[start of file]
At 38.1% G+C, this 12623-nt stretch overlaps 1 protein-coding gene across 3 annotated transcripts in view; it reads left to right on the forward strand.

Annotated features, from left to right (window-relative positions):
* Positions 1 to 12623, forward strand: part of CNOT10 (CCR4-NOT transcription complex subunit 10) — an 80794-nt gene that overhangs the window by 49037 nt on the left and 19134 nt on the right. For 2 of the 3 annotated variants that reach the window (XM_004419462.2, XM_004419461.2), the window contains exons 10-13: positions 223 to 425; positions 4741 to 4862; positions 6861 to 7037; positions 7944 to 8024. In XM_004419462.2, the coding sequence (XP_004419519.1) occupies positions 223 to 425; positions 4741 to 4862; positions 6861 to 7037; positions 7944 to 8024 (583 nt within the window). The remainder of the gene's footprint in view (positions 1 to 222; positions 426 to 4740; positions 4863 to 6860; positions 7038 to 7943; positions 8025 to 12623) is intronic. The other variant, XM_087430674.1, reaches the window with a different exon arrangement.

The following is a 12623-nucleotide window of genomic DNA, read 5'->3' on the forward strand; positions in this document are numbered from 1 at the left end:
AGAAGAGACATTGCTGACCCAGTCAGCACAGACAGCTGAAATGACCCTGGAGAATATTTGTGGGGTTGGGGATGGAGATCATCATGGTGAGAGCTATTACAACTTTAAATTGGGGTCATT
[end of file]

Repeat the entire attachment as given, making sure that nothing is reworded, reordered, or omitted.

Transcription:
At 38.1% G+C, this 12623-nt stretch overlaps 1 protein-coding gene across 3 annotated transcripts in view; it reads left to right on the forward strand.

Annotated features, from left to right (window-relative positions):
* Positions 1 to 12623, forward strand: part of CNOT10 (CCR4-NOT transcription complex subunit 10) — an 80794-nt gene that overhangs the window by 49037 nt on the left and 19134 nt on the right. For 2 of the 3 annotated variants that reach the window (XM_004419462.2, XM_004419461.2), the window contains exons 10-13: positions 223 to 425; positions 4741 to 4862; positions 6861 to 7037; positions 7944 to 8024. In XM_004419462.2, the coding sequence (XP_004419519.1) occupies positions 223 to 425; positions 4741 to 4862; positions 6861 to 7037; positions 7944 to 8024 (583 nt within the window). The remainder of the gene's footprint in view (positions 1 to 222; positions 426 to 4740; positions 4863 to 6860; positions 7038 to 7943; positions 8025 to 12623) is intronic. The other variant, XM_087430674.1, reaches the window with a different exon arrangement.

The following is a 12623-nucleotide window of genomic DNA, read 5'->3' on the forward strand; positions in this document are numbered from 1 at the left end:
AGAAGAGACATTGCTGACCCAGTCAGCACAGACAGCTGAAATGACCCTGGAGAATATTTGTGGGGTTGGGGATGGAGATCATCATGGTGAGAGCTATTACAACTTTAAATTGGGGTCATT